I was at a conference about SoHo the other day listening to Michael Levine, who was the planner in charge of the SoHo Artists Housing Zoning Text Amendment (phew! quite a mouthful.), speak about SoHo’s new zoning laws adopted in 1971, when I suddenly realized why there were so few children my age around when I was growing up in SoHo. I already knew it was partially due to the fact that there weren’t many people, much less families, living in SoHo. But I knew it must have also been because of something else. And then it hit me, and now it is a wonder to me that anyone in SoHo before 1971, when loft living became (semi) legal, had children at all.
Children, as a parent is quoted saying in Charles Simpson’s SoHo: The Artist in the City, “were very public, and as long as SoHo had been reclusive and low-profile, many of us were afraid to take the step.” (192) It’s difficult to maintain a low profile if you are surrounded by a gaggle of screaming tots. And why on Earth would someone bring their children to the no-man’s-land that was Soho, back in the day? You were only there if you lived there. And you didn’t want anyone to know you lived there.
That was not the only reason people often delayed or denied themselves a family. Most SoHo residents were poor, living month to month, maybe even week to week. Bringing another mouth to feed into the mix, no matter how small, would have been a daunting prospect. Even more daunting if you considered the fact that most pre-1971 SoHo residents could be thrown out of their homes at any moment with no real recourse. They were living in their lofts illegally and they knew it. There was also the issue of resources. A sub-C of O standard of living and lack of sanitation services, not to mention lack of any stores and other normal conveniences, must have made anyone think twice about adding an infant to the mix.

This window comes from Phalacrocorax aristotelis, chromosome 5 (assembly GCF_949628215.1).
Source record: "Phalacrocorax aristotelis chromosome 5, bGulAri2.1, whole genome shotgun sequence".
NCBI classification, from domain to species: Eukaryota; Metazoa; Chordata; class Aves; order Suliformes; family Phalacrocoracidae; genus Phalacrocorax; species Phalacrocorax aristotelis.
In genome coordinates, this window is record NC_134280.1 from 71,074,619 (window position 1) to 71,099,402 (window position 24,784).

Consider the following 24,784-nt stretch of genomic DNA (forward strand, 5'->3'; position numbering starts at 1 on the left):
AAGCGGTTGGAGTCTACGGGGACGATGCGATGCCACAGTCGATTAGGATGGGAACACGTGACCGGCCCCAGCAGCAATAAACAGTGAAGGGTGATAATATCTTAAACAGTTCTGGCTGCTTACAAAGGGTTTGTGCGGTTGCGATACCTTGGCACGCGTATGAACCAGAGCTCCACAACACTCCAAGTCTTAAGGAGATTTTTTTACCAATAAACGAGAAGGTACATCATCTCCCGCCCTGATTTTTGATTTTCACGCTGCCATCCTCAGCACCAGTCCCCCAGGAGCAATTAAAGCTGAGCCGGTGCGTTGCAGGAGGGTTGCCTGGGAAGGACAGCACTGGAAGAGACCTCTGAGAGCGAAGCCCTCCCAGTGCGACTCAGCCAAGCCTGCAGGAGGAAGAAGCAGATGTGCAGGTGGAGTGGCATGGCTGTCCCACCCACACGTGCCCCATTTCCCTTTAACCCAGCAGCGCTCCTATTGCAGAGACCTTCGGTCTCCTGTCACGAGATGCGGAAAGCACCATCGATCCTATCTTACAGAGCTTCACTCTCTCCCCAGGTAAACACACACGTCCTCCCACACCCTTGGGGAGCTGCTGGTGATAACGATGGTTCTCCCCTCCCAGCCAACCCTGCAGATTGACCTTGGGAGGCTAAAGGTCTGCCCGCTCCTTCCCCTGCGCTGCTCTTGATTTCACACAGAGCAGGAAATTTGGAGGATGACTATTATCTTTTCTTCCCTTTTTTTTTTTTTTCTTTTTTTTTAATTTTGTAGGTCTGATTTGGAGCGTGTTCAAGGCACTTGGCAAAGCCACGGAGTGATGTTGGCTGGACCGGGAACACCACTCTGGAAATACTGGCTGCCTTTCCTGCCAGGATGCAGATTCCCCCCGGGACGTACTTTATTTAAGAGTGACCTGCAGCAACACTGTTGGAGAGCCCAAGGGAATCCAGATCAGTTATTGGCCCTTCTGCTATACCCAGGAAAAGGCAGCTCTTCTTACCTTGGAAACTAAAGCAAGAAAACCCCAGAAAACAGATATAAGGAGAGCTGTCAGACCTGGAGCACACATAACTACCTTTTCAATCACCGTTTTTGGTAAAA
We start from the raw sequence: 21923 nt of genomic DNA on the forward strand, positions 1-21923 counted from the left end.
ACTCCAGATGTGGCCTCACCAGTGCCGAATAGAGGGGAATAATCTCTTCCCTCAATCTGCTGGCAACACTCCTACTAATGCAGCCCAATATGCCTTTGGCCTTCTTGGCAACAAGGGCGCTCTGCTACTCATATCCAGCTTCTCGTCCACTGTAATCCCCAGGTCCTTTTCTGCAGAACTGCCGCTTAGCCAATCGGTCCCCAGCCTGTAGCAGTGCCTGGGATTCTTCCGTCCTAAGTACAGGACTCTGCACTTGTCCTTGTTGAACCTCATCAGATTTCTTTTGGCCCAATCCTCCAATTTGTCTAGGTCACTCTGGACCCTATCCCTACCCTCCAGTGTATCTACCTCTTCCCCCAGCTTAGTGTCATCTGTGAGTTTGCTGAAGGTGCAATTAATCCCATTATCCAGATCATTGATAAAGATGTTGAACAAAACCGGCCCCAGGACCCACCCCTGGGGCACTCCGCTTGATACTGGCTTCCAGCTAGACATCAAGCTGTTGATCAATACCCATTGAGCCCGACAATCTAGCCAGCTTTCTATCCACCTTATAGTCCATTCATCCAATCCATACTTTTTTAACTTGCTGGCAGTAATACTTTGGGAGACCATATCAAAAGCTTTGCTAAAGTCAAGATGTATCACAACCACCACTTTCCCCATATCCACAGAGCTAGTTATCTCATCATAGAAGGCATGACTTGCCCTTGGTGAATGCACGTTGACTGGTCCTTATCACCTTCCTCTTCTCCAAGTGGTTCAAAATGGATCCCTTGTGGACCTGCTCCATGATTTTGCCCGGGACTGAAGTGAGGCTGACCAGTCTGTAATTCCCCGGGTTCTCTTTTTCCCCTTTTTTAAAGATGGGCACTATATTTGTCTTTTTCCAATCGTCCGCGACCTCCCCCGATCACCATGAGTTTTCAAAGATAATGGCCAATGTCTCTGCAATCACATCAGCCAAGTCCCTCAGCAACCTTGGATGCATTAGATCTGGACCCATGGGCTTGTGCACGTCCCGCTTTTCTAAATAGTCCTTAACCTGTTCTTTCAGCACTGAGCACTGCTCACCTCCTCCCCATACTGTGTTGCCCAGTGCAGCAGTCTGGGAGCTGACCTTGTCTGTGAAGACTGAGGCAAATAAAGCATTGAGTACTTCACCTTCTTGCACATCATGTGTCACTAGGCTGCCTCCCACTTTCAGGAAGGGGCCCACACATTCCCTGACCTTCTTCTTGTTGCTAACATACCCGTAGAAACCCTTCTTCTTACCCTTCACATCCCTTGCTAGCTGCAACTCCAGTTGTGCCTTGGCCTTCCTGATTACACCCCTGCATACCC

Then there was the career issue. Many SoHo couples, where one of the two individuals was an artist, fell into a pattern of what Simpson calls “domestic patronage”:
The lover or spouse of such an artist is asked to share this burden of financial and emotional support for a career which the market will not as yet sustain. Thus the obligations of love become intertwined wit the expectations of patronage…Women are more frequently patrons because domestic patronage is similar to parenting, a role which women have been socialized to accept as especially their own. (193)
This somewhat dated statement has more than a kernel of truth in it. Many women, whose child-bearing years are limited, put off having children because they were taking care of their partners. This made SoHo a very adult-centered community. As a matter of fact, some coops had an unwritten “no children” rule. But after artists were able to walk the streets of SoHo openly without the fear of being discovered, things began to change. As SoHo became a more and more desirable place to live, more and more children were born, entire families even moved in.
Now we have the opposite issue. Too many children. Not enough space in the local public schools. Families clamoring for spots in schools where they can have the privilege of paying over $35,000 a year for pre-K. A culture where it is now a status symbol to walk the streets with three children in tow, as if saying to others, look, I can afford to live in SoHo with three children AND pay their private school tuition (and buy them all Uggs, even for the little one who can’t walk yet). Ugh.